In recent years, interdisciplinary backgrounds, in particular Computer science, Statistical mathematics, Philosophy and Neuroscience, have started to merge in the hope of discovering novel algorithms inspired by biological processes in the human mind. This has led to the computational theory of mind, first introduced by Hilary Putnam in the 1960s and today conspicuously conversed by cognitive scientists such as Steven Pinker. This is but one of the many theories debated by scholars interested in Chinese rooms… However, our understanding of the brain and neural-synaptic networks in particular, seems to be steadily shifting this innate mystery to scientific perception and beneficial constructs.
Pioneers in the field of Computational Neuroscience such as Geoffrey Hinton recently demonstrated the influence of stochastic processes using Deep learning connectionist models. These methods are remarkable in both an evolutionary biological and mathematical sense. Presently, it seems to be universally typical that the performance of the practical constructions of these learning algorithms far exceeds what can rigorously be proven.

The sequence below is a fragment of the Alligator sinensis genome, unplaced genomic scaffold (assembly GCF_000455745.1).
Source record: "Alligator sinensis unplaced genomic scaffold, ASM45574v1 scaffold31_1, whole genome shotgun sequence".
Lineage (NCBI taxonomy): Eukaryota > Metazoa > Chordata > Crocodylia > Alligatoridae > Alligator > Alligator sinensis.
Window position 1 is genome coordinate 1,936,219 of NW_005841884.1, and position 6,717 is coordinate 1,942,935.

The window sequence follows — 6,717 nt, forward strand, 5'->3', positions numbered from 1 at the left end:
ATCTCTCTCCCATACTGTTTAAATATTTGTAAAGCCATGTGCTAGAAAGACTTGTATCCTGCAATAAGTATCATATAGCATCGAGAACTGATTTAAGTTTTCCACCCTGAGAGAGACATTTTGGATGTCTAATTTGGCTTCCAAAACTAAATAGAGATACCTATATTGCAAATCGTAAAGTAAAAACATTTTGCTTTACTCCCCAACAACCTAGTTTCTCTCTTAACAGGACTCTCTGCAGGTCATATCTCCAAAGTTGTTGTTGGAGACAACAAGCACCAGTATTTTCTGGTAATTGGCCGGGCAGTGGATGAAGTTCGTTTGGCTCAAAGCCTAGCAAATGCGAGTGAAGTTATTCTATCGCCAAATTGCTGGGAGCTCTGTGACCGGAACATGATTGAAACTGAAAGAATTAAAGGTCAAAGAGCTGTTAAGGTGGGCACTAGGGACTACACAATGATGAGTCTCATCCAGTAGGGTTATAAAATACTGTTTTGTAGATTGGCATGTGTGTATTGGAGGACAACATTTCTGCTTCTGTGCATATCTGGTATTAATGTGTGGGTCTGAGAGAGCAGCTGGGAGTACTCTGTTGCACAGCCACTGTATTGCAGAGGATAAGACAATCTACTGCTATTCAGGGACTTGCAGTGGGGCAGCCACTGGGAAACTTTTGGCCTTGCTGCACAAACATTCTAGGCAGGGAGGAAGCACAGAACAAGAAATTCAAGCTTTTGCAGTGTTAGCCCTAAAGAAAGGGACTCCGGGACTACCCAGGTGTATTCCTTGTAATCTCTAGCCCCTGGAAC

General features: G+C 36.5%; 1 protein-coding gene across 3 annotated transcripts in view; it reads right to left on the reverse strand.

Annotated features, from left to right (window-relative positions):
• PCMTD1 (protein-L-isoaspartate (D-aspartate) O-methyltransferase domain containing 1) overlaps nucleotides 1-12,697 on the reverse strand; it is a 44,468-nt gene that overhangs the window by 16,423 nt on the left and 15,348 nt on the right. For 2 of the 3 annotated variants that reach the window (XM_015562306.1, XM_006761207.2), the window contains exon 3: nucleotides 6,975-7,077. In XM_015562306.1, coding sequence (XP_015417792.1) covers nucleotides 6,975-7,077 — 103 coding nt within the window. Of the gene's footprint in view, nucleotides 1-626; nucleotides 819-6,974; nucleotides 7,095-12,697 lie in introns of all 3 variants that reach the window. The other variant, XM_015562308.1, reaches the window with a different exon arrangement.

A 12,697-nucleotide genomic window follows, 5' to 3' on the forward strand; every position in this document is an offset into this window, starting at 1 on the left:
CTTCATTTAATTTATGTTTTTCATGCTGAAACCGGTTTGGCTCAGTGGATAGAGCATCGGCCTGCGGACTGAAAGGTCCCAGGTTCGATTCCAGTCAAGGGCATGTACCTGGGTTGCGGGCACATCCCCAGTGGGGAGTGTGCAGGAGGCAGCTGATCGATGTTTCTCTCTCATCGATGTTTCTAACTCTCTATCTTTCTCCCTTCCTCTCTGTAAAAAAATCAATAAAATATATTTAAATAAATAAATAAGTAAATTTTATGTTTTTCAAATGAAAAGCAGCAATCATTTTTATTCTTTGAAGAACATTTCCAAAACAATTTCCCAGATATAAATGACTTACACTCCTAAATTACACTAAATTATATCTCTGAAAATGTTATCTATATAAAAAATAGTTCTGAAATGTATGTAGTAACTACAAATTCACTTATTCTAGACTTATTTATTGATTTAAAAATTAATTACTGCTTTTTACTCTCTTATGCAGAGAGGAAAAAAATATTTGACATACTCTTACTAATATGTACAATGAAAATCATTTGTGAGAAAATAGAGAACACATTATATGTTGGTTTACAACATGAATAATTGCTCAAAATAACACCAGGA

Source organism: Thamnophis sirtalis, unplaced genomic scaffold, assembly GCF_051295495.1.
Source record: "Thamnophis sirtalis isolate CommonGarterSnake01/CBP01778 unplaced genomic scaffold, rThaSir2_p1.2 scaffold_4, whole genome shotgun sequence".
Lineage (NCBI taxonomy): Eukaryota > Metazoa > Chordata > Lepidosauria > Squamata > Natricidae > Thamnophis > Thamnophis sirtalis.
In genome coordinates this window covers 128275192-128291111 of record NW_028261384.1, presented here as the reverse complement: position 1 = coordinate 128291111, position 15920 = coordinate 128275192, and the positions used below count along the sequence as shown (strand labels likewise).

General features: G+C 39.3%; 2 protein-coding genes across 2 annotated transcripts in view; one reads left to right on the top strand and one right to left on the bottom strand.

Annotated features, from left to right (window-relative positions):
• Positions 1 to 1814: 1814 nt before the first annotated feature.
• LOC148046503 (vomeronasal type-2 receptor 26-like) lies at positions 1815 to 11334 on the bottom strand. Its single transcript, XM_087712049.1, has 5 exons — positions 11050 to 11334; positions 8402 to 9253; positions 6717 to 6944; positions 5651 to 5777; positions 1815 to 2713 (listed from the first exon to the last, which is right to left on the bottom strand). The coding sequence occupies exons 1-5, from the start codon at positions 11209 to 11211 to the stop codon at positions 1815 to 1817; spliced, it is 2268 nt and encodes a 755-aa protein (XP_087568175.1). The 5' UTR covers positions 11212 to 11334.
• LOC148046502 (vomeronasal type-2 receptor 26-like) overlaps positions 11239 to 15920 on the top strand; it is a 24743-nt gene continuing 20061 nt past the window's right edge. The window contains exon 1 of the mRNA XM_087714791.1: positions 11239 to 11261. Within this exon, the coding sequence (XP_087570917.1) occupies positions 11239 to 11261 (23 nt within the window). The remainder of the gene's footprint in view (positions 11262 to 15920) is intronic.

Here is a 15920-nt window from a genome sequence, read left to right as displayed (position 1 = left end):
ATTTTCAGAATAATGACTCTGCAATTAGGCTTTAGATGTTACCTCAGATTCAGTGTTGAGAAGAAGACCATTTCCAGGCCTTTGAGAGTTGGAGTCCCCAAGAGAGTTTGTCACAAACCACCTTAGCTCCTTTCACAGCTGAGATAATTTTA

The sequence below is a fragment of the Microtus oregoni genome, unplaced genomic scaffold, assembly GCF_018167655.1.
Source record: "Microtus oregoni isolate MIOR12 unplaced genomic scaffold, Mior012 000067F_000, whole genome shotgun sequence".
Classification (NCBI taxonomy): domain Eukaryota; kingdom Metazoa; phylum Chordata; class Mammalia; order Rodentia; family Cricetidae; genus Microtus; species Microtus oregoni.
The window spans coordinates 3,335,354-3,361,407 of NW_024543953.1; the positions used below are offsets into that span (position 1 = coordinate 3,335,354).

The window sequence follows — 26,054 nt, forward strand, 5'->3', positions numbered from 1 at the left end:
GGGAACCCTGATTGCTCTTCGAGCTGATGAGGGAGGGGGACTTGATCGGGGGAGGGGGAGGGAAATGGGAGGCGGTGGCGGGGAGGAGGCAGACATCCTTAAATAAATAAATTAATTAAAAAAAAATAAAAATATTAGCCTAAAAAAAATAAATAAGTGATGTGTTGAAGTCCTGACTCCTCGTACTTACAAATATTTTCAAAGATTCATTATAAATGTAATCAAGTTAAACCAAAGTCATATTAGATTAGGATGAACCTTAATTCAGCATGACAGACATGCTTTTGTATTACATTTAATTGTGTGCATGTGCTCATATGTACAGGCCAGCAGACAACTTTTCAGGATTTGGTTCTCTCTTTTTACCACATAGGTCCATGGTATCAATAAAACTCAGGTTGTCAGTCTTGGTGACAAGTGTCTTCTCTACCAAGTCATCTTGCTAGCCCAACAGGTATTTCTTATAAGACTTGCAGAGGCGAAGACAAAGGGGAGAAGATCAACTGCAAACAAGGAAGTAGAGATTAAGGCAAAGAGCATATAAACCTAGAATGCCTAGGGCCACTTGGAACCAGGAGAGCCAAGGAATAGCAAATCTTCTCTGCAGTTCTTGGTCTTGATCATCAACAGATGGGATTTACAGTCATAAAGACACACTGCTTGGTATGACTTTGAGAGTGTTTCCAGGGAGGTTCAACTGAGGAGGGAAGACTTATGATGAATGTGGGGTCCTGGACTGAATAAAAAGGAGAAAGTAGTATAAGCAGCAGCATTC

What interests me are these stochastic “neural mechanics” able to perceive structure in information and auto-associate functions with some degree of meaning, and the energy coupled to these processes. My question is: When will we back-propagate information which contains metacognition
or even cognitive dissonance, and to what degree is our own perception influenced by the process of generalisation?
Somewhere on the quest of neurological learning I hope to marry Information theory fundamentals, centred on telecommunication applications, with this art of natural information processing.
We are the embodiment of a synchronise mystery. – Gerald SchroederMy contact details: firstname.lastname@example.org